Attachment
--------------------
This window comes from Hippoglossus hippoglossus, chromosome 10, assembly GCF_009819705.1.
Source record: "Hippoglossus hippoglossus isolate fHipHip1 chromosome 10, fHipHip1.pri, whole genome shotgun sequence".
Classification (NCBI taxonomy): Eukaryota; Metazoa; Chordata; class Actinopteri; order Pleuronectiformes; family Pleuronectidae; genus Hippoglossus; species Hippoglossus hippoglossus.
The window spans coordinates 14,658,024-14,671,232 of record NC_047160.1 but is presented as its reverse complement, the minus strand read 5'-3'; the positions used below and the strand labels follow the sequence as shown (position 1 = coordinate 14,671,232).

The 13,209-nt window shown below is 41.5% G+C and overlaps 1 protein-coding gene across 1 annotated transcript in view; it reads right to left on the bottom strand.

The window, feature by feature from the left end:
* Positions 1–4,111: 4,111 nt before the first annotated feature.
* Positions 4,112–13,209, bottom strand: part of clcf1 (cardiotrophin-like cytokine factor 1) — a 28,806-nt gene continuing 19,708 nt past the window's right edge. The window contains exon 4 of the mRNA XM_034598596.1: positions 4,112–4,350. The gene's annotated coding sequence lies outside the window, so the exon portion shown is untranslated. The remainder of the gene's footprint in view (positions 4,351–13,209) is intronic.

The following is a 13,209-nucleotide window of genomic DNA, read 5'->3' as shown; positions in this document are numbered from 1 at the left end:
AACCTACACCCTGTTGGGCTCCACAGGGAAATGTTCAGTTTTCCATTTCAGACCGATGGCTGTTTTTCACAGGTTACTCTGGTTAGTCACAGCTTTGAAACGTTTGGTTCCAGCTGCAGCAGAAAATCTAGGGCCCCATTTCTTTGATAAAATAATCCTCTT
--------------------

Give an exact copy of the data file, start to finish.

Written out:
This window comes from Hippoglossus hippoglossus, chromosome 10, assembly GCF_009819705.1.
Source record: "Hippoglossus hippoglossus isolate fHipHip1 chromosome 10, fHipHip1.pri, whole genome shotgun sequence".
Classification (NCBI taxonomy): Eukaryota; Metazoa; Chordata; class Actinopteri; order Pleuronectiformes; family Pleuronectidae; genus Hippoglossus; species Hippoglossus hippoglossus.
The window spans coordinates 14,658,024-14,671,232 of record NC_047160.1 but is presented as its reverse complement, the minus strand read 5'-3'; the positions used below and the strand labels follow the sequence as shown (position 1 = coordinate 14,671,232).

The 13,209-nt window shown below is 41.5% G+C and overlaps 1 protein-coding gene across 1 annotated transcript in view; it reads right to left on the bottom strand.

The window, feature by feature from the left end:
* Positions 1–4,111: 4,111 nt before the first annotated feature.
* Positions 4,112–13,209, bottom strand: part of clcf1 (cardiotrophin-like cytokine factor 1) — a 28,806-nt gene continuing 19,708 nt past the window's right edge. The window contains exon 4 of the mRNA XM_034598596.1: positions 4,112–4,350. The gene's annotated coding sequence lies outside the window, so the exon portion shown is untranslated. The remainder of the gene's footprint in view (positions 4,351–13,209) is intronic.

The following is a 13,209-nucleotide window of genomic DNA, read 5'->3' as shown; positions in this document are numbered from 1 at the left end:
AACCTACACCCTGTTGGGCTCCACAGGGAAATGTTCAGTTTTCCATTTCAGACCGATGGCTGTTTTTCACAGGTTACTCTGGTTAGTCACAGCTTTGAAACGTTTGGTTCCAGCTGCAGCAGAAAATCTAGGGCCCCATTTCTTTGATAAAATAATCCTCTT